As part of the Government’s jobs action plan, the Sustainable Energy Authority of Ireland (SEAI) is set to support 22 Irish energy-efficiency projects spanning both the public and commercial sectors. Energy Minister Pat Rabbitte, TD, claims that these energy efficiency upgrades could potentially deliver up to €7m in annual energy savings and support over 500 jobs.
Collectively, the 22 projects will invest up to €55m in energy saving measures.
Many of these projects will also be eligible to avail of loan finance under the Government’s National Energy Efficiency Fund announced in February.
The projects span the health, education, manufacturing, services, food and public sectors.
New procurement strategies
They will ‘road test’ a new framework for procurement, which is designed to minimise upfront capital costs while also stimulating greater economic activity in pursuit of Ireland’s energy saving targets.
Rabbitte announced the first tranche of projects that will get SEAI funding and support in Dublin today.
The projects include three public lighting upgrades by Fingal, Kerry and Mayo County Councils. The three combined projects will involve a €30m investment to upgrade almost 50,000 public lights and support 200 jobs.
Other projects involve food sector companies such as Liffey Meats and Carton Bros (Manorpark Foods) where energy upgrades and subsequent savings will aim to improve competitiveness and sustain Irish manufacturing jobs.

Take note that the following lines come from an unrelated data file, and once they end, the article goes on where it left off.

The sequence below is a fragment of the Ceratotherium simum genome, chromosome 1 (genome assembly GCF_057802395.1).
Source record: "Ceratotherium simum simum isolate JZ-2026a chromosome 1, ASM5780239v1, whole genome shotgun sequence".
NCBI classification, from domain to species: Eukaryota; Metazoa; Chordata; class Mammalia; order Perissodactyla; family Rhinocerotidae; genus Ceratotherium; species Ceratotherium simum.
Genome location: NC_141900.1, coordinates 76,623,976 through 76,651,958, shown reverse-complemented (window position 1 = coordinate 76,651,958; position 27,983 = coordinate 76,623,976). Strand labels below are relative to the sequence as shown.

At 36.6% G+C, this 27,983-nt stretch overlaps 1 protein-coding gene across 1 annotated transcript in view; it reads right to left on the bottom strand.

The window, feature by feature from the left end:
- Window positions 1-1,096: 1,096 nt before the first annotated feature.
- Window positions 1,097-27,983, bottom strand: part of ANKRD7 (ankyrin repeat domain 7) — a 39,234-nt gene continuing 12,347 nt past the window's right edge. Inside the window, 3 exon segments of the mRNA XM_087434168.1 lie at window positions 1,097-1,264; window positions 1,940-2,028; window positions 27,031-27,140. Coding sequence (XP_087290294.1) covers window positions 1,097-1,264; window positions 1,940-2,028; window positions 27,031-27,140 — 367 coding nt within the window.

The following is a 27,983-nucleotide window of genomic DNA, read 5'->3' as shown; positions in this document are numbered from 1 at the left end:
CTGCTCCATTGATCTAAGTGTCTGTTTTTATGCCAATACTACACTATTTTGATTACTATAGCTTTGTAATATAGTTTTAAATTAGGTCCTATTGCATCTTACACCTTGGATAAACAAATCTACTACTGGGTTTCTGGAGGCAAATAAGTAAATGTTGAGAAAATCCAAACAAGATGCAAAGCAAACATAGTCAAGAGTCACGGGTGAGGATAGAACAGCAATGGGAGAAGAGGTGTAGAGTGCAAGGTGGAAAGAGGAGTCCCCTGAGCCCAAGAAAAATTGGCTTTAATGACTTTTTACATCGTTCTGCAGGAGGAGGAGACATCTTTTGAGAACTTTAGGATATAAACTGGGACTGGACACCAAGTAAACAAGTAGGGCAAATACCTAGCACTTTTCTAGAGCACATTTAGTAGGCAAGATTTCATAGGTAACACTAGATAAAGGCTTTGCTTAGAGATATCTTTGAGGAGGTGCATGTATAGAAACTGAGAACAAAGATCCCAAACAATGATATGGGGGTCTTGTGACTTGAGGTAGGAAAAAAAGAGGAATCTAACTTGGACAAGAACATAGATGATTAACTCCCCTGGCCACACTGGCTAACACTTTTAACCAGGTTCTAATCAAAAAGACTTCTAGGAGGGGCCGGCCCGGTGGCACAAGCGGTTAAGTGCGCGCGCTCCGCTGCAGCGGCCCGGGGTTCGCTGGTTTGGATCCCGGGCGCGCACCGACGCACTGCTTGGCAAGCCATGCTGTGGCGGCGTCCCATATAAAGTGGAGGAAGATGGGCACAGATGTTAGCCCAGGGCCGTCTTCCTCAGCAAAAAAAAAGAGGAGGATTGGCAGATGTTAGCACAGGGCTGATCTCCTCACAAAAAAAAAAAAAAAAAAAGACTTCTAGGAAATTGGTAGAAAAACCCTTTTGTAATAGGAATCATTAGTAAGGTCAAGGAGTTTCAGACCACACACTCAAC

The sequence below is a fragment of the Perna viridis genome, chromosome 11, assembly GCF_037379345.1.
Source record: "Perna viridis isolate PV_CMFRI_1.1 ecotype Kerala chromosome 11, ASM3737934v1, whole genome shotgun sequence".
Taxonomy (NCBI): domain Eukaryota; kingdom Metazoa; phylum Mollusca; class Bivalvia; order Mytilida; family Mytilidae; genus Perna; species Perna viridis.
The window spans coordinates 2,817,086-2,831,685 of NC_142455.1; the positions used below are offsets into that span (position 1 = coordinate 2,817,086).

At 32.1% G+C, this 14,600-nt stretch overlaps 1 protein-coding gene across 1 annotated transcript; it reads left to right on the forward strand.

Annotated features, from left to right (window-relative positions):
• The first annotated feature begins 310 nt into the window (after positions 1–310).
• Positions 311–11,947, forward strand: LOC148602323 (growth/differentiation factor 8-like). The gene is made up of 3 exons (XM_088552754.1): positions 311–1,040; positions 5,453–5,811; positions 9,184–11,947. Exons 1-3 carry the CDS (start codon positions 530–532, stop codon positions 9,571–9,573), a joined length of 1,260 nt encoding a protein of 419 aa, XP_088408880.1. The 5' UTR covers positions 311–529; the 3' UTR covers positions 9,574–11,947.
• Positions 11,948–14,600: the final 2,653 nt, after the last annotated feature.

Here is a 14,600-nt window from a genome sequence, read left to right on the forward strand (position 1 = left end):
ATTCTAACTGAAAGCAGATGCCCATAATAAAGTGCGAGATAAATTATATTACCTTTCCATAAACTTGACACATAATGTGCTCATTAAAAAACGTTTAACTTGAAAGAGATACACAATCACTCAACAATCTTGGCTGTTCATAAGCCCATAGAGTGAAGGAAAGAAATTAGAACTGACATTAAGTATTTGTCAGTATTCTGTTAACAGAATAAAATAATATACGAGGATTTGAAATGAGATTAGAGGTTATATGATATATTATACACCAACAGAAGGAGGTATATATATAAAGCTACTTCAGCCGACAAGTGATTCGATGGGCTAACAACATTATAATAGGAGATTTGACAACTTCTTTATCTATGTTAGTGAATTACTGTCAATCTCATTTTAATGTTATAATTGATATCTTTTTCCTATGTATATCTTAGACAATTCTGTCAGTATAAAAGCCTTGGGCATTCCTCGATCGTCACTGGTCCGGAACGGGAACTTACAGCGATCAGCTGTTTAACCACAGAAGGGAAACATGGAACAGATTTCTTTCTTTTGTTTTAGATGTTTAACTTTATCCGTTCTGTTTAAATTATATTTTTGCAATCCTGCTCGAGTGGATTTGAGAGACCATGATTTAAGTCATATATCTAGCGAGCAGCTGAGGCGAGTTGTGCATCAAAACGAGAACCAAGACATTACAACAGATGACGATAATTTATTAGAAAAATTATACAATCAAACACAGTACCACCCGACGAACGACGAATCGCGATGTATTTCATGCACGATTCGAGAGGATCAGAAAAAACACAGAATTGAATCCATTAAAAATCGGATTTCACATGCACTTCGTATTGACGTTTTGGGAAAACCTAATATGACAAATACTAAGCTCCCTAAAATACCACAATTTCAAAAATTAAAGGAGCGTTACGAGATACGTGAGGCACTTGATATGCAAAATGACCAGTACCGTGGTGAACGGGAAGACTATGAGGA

The public and commercial sector projects will test different approaches to energy service contracting and financing, including full energy performance contracting (EPC).
This is payment for energy upgrades is linked to a specified energy performance improvement.
According to SEAI, the organisations and companies participating in the programme will outsource their projects to an energy services company to help them achieve greater energy savings as part of their projects.
Public and private investment
Speaking today Rabbitte said that a critical driver in the creation of jobs in a tight economy is a combination of state and private investment.
He said that, with the Government’s target to transform Ireland into one of Europe’s energy efficient economies by 2020 these projects are encouraging that the country is on the "right track."
SEAI’s chief executive Brian Motherway said that there has been keen interest from companies in this initiative.
"It reflects the growing awareness of energy efficiency as a business opportunity," he said.
"These organisations are leading the way because they know the economic and job gains are there for the taking," added Motherway.
Further information on Ireland’s roadmap for energy-efficiency projects is available on the SEAI website.
Lightbulb image via Shutterstock
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